He took the oldest to bed with him while I tried to unwind by cleaning the kitchen. While I put away dishes I marveled at the tremendous effort he always puts into trying to do the right thing. In his jobs as a parent, a husband, an employee and yes, even as a man dealing with a late-night junkie trespasser, he does his best to treat people with respect, to be a man his sons can look up to.

So Happy Father’s Day, honey. We love you and appreciate you so much, and we wish you a mulligan on your relaxing day with hopefully no head injuries or toothless meth addicts. Oh, and may the Royals beat the Rays. Muah.

But what about the consonants?

*This was originally posted on my anniversary earlier this year. I edited it a bit to share again with Lovelinks. Click here for a chance to win a slot in The Bloggess sidebar for a month sponsored by I’m also linking it with Theresa’s Wednesday Words of Wisdom at A Mountain Momma. 

I knew someone once who used to talk about how seriously she took her “marriage vowels.”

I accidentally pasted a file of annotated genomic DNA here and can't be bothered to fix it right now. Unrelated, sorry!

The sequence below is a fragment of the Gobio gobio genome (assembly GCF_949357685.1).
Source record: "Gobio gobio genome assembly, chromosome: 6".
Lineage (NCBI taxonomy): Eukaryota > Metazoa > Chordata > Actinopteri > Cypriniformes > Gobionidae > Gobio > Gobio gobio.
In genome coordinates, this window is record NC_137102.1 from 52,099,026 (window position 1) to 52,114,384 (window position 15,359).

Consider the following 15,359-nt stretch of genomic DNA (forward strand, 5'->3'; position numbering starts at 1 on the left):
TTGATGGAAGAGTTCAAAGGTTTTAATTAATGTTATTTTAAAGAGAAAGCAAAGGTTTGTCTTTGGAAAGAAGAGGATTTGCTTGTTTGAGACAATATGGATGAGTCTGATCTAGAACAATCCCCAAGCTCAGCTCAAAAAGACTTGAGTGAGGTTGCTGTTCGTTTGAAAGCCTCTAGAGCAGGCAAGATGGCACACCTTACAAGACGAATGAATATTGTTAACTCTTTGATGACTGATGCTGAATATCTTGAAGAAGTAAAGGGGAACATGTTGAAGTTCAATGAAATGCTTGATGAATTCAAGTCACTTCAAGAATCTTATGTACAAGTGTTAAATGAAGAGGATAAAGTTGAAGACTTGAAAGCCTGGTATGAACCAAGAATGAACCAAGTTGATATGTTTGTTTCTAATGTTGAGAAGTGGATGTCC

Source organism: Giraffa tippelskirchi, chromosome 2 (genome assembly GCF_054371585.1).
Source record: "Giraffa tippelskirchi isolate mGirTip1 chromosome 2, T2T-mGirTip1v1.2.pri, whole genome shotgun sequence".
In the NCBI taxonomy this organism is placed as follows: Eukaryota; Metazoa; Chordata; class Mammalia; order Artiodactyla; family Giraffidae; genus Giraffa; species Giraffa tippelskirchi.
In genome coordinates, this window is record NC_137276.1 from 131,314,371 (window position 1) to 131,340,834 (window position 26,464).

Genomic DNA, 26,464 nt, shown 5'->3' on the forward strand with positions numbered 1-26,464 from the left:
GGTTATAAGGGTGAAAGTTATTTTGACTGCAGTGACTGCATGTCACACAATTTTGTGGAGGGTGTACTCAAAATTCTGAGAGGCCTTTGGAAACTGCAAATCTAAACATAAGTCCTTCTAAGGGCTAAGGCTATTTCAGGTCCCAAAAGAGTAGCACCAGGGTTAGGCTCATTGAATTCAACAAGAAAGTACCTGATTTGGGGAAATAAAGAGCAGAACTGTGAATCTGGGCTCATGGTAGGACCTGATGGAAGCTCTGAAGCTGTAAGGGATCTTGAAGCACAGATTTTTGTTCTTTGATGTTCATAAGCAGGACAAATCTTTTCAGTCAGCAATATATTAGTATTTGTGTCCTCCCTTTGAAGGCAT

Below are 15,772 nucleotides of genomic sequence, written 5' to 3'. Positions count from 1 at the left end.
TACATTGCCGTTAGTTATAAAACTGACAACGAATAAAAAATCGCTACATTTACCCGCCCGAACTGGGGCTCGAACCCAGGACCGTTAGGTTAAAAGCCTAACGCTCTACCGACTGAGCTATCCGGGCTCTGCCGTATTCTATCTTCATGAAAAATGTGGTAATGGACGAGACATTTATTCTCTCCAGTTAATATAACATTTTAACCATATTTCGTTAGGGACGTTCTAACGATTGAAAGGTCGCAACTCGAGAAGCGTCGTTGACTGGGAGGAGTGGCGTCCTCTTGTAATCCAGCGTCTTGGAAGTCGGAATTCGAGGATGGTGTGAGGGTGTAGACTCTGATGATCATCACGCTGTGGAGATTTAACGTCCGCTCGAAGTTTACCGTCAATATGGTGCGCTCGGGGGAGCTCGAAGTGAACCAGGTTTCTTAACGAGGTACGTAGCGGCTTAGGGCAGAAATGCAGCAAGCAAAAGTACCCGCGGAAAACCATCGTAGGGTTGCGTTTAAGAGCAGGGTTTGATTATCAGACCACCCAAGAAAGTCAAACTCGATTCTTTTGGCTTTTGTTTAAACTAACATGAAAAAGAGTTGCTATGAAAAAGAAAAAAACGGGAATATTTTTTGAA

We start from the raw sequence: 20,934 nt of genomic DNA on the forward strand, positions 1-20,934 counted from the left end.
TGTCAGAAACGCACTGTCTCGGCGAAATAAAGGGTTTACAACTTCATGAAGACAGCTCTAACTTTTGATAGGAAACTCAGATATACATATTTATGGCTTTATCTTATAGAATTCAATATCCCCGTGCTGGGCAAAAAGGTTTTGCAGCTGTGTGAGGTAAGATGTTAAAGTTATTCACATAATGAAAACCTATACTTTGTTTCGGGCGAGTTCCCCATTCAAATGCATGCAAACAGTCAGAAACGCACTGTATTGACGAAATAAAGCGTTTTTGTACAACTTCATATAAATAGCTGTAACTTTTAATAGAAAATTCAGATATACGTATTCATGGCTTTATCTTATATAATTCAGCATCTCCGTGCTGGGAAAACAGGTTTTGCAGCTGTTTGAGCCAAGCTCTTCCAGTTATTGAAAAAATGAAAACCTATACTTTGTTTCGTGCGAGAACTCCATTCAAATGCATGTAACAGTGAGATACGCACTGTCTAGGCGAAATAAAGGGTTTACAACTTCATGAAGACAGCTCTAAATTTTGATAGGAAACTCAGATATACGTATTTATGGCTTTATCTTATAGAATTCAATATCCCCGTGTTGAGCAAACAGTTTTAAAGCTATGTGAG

Now, I was pretty serious about my vows, but I never really contemplated my vowels.

After much thought, I figured it was important to take the AEIOU-and-sometimes-Ys pretty seriously.

Acceptance: What starts out as flutters in your chest at the mere sight of your loved one in the beginning will eventually turn into eye-rolls of annoyance later on. You don’t share a bed, a bathroom, or children with someone and not want to smack them occasionally. But if you accept one another for the beautifully flawed creatures you are, and understand that you’re no prize catch either, it’s easier to forgive when your spouse forgets to pay a bill on time, take the trash out, or farts on your leg in bed.